Bringing the Past to Life

Great British events and attractions that bring you ‘Living History’

Meri Williams discovers the growing range of events and places across the UK where history is expertly conjured up through re-enactment and period styling.

Time travel has been a dream for people for centuries. It is yet to be invented, but we have found other ways to transport ourselves through history, both into the future, and back to the past. Evermore creative methods have been used to conjure up the sense of being in another time- particularly in films and television, and on the stage.
In recent years, there have been great efforts to make it possible to feel the atmosphere of another era at places and events, where both the ‘sets’ and people present seem as if they are from another time. It’s a great experience and a fantastic outing opportunity.

There is much to enjoy by experiencing the feelings, environments and social activities of the past and even joining in as characters from history. Some people have great fun and even make a living from‘re-enactment’, covering periods from the Roman times through to the 1950s. Historic attractions have worked painstakingly to either preserve or re-create the original buildings, artefacts and activities from bygone times and animate them regularly by engaging performers who dress and act as characters from the period.
There are both special events to enjoy throughout the year, indoors and out, and a number of places where the past is brought to life daily!

Nostalgic transport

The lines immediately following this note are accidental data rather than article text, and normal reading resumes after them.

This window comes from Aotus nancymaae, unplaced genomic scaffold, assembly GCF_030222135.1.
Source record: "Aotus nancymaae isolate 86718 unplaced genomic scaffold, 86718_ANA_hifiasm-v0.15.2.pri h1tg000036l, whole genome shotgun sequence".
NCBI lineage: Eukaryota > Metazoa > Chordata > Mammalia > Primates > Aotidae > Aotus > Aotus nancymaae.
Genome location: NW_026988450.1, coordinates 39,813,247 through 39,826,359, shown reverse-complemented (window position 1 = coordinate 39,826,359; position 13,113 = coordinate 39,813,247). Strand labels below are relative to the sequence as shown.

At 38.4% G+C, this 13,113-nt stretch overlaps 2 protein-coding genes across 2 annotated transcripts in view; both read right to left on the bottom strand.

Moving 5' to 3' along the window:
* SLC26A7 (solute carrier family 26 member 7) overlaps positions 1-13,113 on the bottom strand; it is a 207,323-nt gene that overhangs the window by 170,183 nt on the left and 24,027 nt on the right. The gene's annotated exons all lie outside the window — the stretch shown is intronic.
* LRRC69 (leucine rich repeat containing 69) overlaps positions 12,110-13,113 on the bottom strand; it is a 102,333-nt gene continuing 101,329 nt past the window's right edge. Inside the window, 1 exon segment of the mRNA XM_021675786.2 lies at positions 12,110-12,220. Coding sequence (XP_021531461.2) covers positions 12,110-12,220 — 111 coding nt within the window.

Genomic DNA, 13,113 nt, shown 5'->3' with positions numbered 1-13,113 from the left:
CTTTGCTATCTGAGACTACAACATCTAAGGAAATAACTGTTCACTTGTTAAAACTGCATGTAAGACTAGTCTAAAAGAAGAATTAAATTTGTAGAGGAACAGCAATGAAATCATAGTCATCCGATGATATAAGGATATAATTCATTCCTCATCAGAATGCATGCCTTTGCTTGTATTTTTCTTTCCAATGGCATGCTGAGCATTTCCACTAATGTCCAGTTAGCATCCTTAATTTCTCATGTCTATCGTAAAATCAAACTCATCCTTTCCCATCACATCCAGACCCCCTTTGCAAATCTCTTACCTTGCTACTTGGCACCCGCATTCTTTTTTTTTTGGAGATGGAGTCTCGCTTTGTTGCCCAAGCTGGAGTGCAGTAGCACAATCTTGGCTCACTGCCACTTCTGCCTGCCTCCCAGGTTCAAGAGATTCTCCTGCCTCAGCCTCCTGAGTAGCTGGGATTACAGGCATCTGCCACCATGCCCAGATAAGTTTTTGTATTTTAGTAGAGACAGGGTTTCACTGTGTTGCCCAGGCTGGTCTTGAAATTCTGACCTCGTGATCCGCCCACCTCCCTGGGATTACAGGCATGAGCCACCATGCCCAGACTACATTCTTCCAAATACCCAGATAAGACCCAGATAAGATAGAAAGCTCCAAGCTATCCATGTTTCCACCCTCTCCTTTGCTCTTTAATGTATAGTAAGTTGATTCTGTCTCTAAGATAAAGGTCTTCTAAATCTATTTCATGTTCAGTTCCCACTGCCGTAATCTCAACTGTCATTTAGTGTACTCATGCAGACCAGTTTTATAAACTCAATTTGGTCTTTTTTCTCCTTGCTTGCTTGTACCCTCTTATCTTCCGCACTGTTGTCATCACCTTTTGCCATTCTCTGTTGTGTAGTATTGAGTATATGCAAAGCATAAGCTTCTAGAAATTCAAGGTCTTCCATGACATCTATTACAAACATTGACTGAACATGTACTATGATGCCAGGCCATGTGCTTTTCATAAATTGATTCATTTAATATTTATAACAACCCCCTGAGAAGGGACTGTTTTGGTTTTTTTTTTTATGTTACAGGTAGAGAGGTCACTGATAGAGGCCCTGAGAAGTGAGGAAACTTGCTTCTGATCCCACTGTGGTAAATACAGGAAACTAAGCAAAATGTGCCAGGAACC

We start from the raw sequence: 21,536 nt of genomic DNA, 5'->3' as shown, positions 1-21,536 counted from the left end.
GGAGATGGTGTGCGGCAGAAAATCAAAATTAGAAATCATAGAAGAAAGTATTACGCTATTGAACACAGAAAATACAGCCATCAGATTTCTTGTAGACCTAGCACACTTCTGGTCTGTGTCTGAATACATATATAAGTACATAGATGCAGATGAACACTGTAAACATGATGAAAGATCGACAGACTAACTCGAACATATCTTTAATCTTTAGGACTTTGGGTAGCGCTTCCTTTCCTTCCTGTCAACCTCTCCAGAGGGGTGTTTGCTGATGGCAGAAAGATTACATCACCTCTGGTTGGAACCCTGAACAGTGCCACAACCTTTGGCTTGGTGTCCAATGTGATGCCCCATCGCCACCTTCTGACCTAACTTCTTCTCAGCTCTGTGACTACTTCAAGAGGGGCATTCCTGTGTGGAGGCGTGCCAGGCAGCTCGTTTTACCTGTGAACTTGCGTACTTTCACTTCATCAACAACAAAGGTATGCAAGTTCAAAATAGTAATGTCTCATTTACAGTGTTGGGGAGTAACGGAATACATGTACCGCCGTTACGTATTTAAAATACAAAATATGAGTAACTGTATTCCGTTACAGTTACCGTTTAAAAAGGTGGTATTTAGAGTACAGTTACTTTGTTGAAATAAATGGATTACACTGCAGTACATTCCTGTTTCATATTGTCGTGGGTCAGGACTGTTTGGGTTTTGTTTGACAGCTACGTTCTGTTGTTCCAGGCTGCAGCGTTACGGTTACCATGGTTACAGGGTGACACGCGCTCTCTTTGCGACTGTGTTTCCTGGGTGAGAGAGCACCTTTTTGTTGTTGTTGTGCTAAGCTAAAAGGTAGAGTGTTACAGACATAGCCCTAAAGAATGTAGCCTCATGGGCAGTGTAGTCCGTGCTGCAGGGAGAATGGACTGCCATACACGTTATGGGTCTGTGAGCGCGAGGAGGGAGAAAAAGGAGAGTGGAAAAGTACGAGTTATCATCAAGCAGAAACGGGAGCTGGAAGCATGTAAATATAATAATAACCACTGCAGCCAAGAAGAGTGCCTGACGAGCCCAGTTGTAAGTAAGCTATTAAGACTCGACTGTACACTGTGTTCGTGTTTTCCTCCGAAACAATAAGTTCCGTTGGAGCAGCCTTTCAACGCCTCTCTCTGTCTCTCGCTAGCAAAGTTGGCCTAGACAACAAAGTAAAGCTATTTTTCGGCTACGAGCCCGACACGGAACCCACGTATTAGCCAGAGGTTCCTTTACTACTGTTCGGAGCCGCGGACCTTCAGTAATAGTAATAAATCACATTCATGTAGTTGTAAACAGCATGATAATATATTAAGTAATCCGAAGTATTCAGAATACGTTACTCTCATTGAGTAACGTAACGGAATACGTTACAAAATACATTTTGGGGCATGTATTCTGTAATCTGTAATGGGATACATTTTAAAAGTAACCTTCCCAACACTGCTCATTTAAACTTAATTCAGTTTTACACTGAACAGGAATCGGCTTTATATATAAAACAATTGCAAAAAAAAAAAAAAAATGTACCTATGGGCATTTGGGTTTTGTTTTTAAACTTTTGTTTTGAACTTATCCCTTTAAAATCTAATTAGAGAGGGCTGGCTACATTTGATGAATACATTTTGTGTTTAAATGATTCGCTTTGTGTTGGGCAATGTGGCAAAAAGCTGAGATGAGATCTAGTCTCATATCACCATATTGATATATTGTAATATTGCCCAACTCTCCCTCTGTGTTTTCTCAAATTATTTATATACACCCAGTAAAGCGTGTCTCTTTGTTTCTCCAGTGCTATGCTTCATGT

Rail, road and water have numerous connections to the past, and are celebrated widely at events across the country, making a fantastic group day out. Brooklands Museum in Weybridge, Surrey, is set at the site of the world’s first purpose-built motor racing circuit and houses collections of cars, motorcycles and bicycles. Groups can take part in the Fete Champetre on 11th June – a 1930s and 40s themed summer picnic with live jazz, vintage cars and elegant costume. On 20th and 21st August, the Hilda Hewlett Centenary Weekend marks the occasion of the world’s first pilot’s licence given to a woman whilst on 3rd September, celebrate the 50th anniversary of the classic Austin Healey vehicle. For bicycle enthusiasts, the Cycle Festival at Brooklands on 18th September will showcase vintage bicycles from Raleigh Choppers to Penny Farthings. For another magical step back in time, the Goodwood Revival from 16th to 18th September is a unique chance to revel in the glamour and allure of motor racing in the romantic time capsule of its golden era. Taking place at Goodwood in Sussex, the Revival is one of the world’s most popular historic motor race meeting, and is staged entirely in the nostalgic 1940s, 50s and 60s eras. It relives the glory days of the Goodwood Motor Circuit and offers visitors the opportunity to leave the ‘modern world’ behind and join motor sport luminaries in an unabashed celebration of flat-out wheel-to-wheel racing around a classic racetrack, untouched by present day. Last year, it even featured a complete working reproduction of a 1960s Tesco, which will be a feature for the next few years. Most guests dress up to recreate a period look, which all adds to the fun.